A common law marriage requires that the parties (1) have a mutual agreement to be married, (2) have the capacity to be married, and (3) cohabit or mutually and openly assume marital duties. There is no minimum time requirement for parties to cohabitate in order to form a common law marriage. Once established, a common law marriage can only be dissolved through divorce, just like a ceremonial marriage. Parties may not establish a common law divorce in Oklahoma.
Child Support Services does not determine whether the elements of “cohabitation,” “capacity,” and “intent” are present. Therefore, CSS does not consider a custodial person’s statement of the existence of a common law marriage as establishing a presumption of paternity in the common-law husband under Section 7700-204 of Title 10 of the Oklahoma Statutes. Instead, child support staff work this fact pattern as a paternity case and file a Notice of Paternity and Support Obligation court action (OAC 340:25-5-176, Instructions to Staff). However, if CSS Attorneys have to defend in a court action an allegation of the existence of a common law marriage, questions to ask the parents in order to determine whether the requirements of a common law marriage existed are:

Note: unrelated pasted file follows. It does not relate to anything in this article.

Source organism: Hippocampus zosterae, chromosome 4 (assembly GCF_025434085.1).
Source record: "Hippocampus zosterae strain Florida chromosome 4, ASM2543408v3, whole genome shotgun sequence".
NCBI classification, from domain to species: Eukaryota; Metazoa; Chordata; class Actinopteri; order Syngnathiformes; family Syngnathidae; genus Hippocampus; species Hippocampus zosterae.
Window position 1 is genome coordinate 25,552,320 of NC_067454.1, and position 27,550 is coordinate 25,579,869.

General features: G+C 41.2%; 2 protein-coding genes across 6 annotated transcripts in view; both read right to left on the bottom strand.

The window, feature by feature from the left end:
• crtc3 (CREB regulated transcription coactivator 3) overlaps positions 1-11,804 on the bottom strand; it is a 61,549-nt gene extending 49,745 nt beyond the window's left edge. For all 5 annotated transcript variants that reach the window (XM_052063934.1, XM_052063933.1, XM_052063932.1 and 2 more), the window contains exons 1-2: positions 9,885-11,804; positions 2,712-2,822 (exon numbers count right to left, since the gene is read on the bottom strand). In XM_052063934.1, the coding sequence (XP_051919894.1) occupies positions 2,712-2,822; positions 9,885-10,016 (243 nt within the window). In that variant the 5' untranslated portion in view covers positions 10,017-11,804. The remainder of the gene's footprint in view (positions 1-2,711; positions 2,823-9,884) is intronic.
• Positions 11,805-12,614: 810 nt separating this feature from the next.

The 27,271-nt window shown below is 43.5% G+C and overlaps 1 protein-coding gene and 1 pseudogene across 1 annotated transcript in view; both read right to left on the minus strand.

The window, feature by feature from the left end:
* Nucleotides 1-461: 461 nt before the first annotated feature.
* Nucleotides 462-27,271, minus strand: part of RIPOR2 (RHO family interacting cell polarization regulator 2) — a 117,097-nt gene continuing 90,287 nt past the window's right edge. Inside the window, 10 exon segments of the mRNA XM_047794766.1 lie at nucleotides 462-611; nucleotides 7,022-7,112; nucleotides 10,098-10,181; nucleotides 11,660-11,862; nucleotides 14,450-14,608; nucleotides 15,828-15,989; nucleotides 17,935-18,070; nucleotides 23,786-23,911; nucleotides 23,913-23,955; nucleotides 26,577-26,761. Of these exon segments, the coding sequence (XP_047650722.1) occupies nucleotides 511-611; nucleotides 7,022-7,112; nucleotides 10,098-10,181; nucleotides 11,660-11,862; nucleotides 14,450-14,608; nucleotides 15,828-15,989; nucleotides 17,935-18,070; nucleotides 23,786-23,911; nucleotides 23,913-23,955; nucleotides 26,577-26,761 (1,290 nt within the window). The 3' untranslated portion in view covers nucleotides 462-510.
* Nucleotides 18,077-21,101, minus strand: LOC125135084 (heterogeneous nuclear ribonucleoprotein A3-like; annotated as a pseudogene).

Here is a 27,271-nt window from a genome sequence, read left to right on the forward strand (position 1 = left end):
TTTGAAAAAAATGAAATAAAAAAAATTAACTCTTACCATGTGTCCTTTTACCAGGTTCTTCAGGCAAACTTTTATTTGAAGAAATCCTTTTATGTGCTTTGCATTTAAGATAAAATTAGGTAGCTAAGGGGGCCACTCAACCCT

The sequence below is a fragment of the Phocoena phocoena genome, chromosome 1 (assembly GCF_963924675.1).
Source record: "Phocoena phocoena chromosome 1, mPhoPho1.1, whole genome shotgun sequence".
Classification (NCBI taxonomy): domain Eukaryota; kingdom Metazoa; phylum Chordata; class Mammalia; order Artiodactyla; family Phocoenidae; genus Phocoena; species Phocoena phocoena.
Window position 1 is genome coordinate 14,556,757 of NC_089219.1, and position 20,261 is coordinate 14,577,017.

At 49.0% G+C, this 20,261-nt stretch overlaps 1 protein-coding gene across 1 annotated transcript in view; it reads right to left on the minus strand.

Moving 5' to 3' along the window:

- Did you file joint income tax returns?
- Did you borrow money or sign a lease as husband and wife?
- Did you sign anything in which you stated you were the spouse of the other person?
- Did you introduce each other as husband and wife? Did you consider yourselves to be husband and wife?
OAC 340:25-5-176 Instructions To Staff
- When a non-public assistance application, or an Adult and Family Services Temporary Assistance for Needy Families (TANF) or non-TANF SoonerCare (Medicaid) referral indicates the parents were common-law married, CSS staff does not consider this as establishing a presumption of paternity in the common-law husband per 10 O.S. § 7700-204. Instead, CSS staff works this fact pattern as a paternity case and files a Notice of Paternity and Support Obligation court action.